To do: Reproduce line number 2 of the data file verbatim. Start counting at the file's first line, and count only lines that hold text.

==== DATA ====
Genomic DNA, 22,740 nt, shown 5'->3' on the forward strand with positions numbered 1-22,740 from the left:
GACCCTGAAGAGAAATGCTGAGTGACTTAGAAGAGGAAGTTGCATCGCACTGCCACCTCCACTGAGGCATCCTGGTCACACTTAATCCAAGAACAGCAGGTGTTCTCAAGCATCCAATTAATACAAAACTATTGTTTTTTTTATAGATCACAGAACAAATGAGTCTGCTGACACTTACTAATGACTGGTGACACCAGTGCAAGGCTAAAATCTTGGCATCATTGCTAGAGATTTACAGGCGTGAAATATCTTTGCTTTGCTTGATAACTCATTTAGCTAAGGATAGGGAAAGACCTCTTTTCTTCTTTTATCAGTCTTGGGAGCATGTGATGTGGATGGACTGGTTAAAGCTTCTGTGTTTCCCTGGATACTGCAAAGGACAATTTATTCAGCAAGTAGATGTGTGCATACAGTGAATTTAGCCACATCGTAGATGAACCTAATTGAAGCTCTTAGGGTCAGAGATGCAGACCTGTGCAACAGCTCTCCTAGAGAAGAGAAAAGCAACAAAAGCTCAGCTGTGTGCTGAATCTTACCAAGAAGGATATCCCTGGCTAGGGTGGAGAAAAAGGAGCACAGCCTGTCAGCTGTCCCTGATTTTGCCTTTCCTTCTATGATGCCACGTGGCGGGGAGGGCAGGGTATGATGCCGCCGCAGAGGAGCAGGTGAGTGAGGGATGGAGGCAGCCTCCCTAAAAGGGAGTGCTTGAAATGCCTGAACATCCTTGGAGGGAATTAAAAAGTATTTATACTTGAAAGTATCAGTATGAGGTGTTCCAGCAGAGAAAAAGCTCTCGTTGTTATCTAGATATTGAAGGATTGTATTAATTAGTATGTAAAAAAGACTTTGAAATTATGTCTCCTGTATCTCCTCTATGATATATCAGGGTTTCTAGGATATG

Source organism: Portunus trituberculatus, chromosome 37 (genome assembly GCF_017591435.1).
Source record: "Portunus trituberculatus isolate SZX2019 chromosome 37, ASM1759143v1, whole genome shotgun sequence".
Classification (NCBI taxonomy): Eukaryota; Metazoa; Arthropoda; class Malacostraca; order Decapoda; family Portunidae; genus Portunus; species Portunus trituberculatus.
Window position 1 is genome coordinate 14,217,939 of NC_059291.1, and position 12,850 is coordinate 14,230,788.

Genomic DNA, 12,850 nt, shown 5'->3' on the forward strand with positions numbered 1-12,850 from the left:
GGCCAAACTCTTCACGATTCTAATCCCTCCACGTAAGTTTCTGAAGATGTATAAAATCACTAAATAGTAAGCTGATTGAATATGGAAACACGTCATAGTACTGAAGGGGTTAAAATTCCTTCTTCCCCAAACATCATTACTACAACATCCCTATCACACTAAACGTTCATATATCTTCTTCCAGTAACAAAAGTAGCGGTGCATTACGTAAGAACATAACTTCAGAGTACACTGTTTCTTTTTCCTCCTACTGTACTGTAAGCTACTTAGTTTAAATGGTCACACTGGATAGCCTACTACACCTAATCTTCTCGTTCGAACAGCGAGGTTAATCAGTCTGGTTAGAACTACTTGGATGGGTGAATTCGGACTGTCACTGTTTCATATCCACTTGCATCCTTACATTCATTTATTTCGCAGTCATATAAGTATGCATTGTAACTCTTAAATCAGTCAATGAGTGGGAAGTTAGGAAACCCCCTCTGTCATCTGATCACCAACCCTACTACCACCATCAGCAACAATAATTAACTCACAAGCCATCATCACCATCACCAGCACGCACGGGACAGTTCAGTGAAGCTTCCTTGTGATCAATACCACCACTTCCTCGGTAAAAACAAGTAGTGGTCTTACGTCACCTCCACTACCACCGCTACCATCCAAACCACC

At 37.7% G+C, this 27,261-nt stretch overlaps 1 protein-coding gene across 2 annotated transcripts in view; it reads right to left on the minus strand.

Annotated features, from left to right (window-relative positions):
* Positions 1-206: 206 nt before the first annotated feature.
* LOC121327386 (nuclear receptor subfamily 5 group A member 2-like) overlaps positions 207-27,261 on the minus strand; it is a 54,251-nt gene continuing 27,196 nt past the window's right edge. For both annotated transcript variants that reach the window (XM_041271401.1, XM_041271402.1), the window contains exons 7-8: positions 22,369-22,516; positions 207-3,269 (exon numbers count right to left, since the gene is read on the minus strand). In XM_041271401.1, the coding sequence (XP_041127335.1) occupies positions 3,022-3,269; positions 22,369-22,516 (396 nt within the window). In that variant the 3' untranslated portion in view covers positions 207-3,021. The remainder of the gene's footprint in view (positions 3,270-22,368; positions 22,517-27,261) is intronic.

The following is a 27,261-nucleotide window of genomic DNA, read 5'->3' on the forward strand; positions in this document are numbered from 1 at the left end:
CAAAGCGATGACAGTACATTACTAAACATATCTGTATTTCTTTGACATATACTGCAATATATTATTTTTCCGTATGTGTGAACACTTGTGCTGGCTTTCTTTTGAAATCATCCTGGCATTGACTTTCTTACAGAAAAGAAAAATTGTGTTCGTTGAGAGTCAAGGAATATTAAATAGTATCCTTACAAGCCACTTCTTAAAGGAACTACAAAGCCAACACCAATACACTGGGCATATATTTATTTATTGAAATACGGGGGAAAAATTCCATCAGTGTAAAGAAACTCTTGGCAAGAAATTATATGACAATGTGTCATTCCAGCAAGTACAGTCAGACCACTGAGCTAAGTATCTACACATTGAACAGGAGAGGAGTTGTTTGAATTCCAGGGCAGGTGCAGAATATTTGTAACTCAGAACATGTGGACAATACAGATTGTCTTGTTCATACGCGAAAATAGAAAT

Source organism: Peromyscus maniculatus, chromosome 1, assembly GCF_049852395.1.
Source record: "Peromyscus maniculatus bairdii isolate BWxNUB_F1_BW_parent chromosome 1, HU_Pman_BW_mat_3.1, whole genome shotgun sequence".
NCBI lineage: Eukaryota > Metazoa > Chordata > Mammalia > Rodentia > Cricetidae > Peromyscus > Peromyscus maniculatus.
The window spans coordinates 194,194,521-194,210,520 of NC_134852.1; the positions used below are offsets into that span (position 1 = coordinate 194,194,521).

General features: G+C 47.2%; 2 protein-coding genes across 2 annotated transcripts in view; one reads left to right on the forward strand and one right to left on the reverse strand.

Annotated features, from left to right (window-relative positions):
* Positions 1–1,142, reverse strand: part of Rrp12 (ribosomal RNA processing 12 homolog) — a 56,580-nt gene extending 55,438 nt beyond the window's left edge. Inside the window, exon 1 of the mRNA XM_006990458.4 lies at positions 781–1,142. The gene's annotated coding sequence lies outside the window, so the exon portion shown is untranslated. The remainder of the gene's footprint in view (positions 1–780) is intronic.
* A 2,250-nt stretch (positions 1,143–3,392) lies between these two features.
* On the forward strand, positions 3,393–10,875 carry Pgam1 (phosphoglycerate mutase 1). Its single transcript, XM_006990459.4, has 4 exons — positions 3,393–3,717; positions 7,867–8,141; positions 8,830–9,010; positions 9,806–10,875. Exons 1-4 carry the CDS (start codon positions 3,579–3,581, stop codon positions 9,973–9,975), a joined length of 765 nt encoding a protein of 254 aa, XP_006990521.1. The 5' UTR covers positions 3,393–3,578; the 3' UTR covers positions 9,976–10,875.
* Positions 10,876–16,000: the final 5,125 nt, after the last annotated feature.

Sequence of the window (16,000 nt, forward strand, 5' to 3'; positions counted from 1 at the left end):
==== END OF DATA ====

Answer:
GACCCTGAAGAGAAATGCTGAGTGACTTAGAAGAGGAAGTTGCATCGCACTGCCACCTCCACTGAGGCATCCTGGTCACACTTAATCCAAGAACAGCAGGTGTTCTCAAGCATCCAATTAATACAAAACTATTGTTTTTTTTATAGATCACAGAACAAATGAGTCTGCTGACACTTACTAATGACTGGTGACACCAGTGCAAGGCTAAAATCTTGGCATCATTGCTAGAGATTTACAGGCGTGAAATATCTTTGCTTTGCTTGATAACTCATTTAGCTAAGGATAGGGAAAGACCTCTTTTCTTCTTTTATCAGTCTTGGGAGCATGTGATGTGGATGGACTGGTTAAAGCTTCTGTGTTTCCCTGGATACTGCAAAGGACAATTTATTCAGCAAGTAGATGTGTGCATACAGTGAATTTAGCCACATCGTAGATGAACCTAATTGAAGCTCTTAGGGTCAGAGATGCAGACCTGTGCAACAGCTCTCCTAGAGAAGAGAAAAGCAACAAAAGCTCAGCTGTGTGCTGAATCTTACCAAGAAGGATATCCCTGGCTAGGGTGGAGAAAAAGGAGCACAGCCTGTCAGCTGTCCCTGATTTTGCCTTTCCTTCTATGATGCCACGTGGCGGGGAGGGCAGGGTATGATGCCGCCGCAGAGGAGCAGGTGAGTGAGGGATGGAGGCAGCCTCCCTAAAAGGGAGTGCTTGAAATGCCTGAACATCCTTGGAGGGAATTAAAAAGTATTTATACTTGAAAGTATCAGTATGAGGTGTTCCAGCAGAGAAAAAGCTCTCGTTGTTATCTAGATATTGAAGGATTGTATTAATTAGTATGTAAAAAAGACTTTGAAATTATGTCTCCTGTATCTCCTCTATGATATATCAGGGTTTCTAGGATATG